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Local skipper sets sail in Charleston 2 Bermuda Yacht Race

  • Thursday, May 23, 2013

Live race progress of the Charleston 2 Bermuda Yacht Race can be tracked online at yb.tl/c2b2013. Jamie Walker, of Charleston, owns Azura, which is one of two participants in Friday’s event. It is about an 800-mile journey. COURTESY OF PRISCILLA PARKER

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You've heard of the saying coined by a popular movie: “If you ain't first, you're last.” Well, literally, that's true with the Charleston 2 Bermuda Yacht Race this year.

The race, held every two years, experienced lighter participation than in previous events, so there were only two boats sailing from the Lowcountry to Bermuda in this past Friday's race. Jamie Walker, of Charleston, captains one of those ships called “Azura.”

At press time, the race was not completed with the 777-mile journey expected to take four to five days.

The 777 miles would be if ships took a straight course to Bermuda, so with sailing dealing with shifting winds, tides, currents and a multitude of other variables, the trip could exceed 800 miles.

“Ever since I was a teenager, I have always wanted to sail to Bermuda,” Walker said.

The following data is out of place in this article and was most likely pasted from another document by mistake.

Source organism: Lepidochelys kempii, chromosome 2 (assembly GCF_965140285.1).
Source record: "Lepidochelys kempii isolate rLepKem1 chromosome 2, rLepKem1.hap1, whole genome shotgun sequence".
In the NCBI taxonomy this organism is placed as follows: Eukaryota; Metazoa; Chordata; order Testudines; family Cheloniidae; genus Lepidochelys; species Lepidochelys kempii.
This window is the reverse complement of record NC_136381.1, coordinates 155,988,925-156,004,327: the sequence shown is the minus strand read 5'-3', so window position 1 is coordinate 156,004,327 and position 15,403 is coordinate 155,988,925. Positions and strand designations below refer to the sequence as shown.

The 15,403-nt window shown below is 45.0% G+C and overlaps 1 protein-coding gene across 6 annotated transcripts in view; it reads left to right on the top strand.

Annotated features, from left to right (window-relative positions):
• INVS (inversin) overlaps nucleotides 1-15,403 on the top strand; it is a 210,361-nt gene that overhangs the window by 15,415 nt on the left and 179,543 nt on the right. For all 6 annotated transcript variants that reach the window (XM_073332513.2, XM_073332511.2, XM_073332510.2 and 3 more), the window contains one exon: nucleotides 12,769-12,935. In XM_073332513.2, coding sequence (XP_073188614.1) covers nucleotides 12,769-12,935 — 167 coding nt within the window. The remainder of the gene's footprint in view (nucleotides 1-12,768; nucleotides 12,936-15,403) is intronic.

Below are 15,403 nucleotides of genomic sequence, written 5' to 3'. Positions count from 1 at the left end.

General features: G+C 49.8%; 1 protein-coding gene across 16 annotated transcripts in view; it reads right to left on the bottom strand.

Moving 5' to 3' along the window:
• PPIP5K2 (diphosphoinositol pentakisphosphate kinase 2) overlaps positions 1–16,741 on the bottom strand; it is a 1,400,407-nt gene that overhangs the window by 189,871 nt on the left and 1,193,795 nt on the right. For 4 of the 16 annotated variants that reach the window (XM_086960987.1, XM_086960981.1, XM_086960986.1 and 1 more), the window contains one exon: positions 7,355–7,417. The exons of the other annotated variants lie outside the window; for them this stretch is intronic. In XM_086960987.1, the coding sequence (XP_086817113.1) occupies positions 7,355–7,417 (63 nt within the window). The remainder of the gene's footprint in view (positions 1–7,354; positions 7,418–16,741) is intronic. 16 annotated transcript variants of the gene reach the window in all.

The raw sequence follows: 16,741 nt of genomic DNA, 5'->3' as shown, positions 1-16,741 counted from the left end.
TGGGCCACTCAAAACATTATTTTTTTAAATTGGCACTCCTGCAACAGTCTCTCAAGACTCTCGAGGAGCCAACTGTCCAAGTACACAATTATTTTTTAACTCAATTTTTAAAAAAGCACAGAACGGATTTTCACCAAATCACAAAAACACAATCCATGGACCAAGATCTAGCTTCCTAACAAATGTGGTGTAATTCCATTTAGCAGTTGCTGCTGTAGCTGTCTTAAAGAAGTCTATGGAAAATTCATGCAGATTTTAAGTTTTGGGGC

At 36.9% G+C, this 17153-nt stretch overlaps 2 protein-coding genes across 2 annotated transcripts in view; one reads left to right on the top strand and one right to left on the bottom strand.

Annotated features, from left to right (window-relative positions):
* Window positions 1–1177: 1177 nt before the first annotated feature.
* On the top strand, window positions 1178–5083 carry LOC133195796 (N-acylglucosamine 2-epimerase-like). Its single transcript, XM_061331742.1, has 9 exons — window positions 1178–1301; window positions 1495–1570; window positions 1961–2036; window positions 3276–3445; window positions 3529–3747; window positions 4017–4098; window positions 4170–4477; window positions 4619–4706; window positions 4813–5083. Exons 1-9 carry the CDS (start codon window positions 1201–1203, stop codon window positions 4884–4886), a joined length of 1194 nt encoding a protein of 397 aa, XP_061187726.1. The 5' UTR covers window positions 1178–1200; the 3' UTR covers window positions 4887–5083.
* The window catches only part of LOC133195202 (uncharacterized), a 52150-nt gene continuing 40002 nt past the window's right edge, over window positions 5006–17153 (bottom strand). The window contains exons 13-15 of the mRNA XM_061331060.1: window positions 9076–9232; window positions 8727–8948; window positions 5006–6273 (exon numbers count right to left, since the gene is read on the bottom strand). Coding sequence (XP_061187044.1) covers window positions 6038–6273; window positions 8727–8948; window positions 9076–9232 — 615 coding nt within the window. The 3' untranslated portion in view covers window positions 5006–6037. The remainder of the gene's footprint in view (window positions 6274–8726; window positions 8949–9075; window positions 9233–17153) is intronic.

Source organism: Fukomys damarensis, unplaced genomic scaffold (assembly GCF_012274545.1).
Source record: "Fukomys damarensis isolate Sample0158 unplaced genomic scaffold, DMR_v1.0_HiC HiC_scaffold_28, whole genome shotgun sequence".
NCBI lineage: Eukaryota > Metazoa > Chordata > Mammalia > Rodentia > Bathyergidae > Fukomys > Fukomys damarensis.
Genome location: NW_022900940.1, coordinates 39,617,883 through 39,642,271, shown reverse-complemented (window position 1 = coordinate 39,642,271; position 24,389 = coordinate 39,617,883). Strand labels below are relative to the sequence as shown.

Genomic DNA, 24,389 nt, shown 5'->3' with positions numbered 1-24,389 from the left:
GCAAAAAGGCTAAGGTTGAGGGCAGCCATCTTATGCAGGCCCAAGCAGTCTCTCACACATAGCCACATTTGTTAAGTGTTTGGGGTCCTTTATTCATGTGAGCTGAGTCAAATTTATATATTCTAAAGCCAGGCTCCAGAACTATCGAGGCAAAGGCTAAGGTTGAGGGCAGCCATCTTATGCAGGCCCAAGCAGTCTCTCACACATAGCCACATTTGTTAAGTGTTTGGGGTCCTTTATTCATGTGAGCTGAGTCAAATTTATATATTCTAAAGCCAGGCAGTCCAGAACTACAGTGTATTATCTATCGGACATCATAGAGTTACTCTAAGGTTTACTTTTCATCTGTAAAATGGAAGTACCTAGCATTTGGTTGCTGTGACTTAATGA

“So, I'm getting it done now. I have a great group of guys.”

There were a total of eight crew on Azura, including Walker who began as skipper when the boats started Friday afternoon in the Charleston Harbor after docking at City Marina.

The trip is almost the land equivalent of traveling from Charleston to New York City.

Walker said the boat, which looks as if it just came from a showroom, was built in 2001. It was kept in Germany with little use until Walker purchased it last December.

The winning crew gets a trophy for its efforts, according to race spokesperson Randy Draftz.

“I think the real prize is being prepared to make a trip like this,” Walker said.

“That's the real prize in any kind of voyage like this.”

He prepared two years specifically for this race, completing an exhaustive list to meet safety requirements. “It's daunting if your mind is not in the game,” he added.

“When you make the mental commitment to go, it's just a matter of going through the checklist. That's what we did, so that's why we can leave the dock here shortly.”

Although, he's participated in shorter races, it's Walker's first race of this length.

He insisted the experience is not all about winning the race.

“But, I can tell ya any time we cross the starting line, we're crossing it to win a race,” he said.

“We're not interested in second place.”

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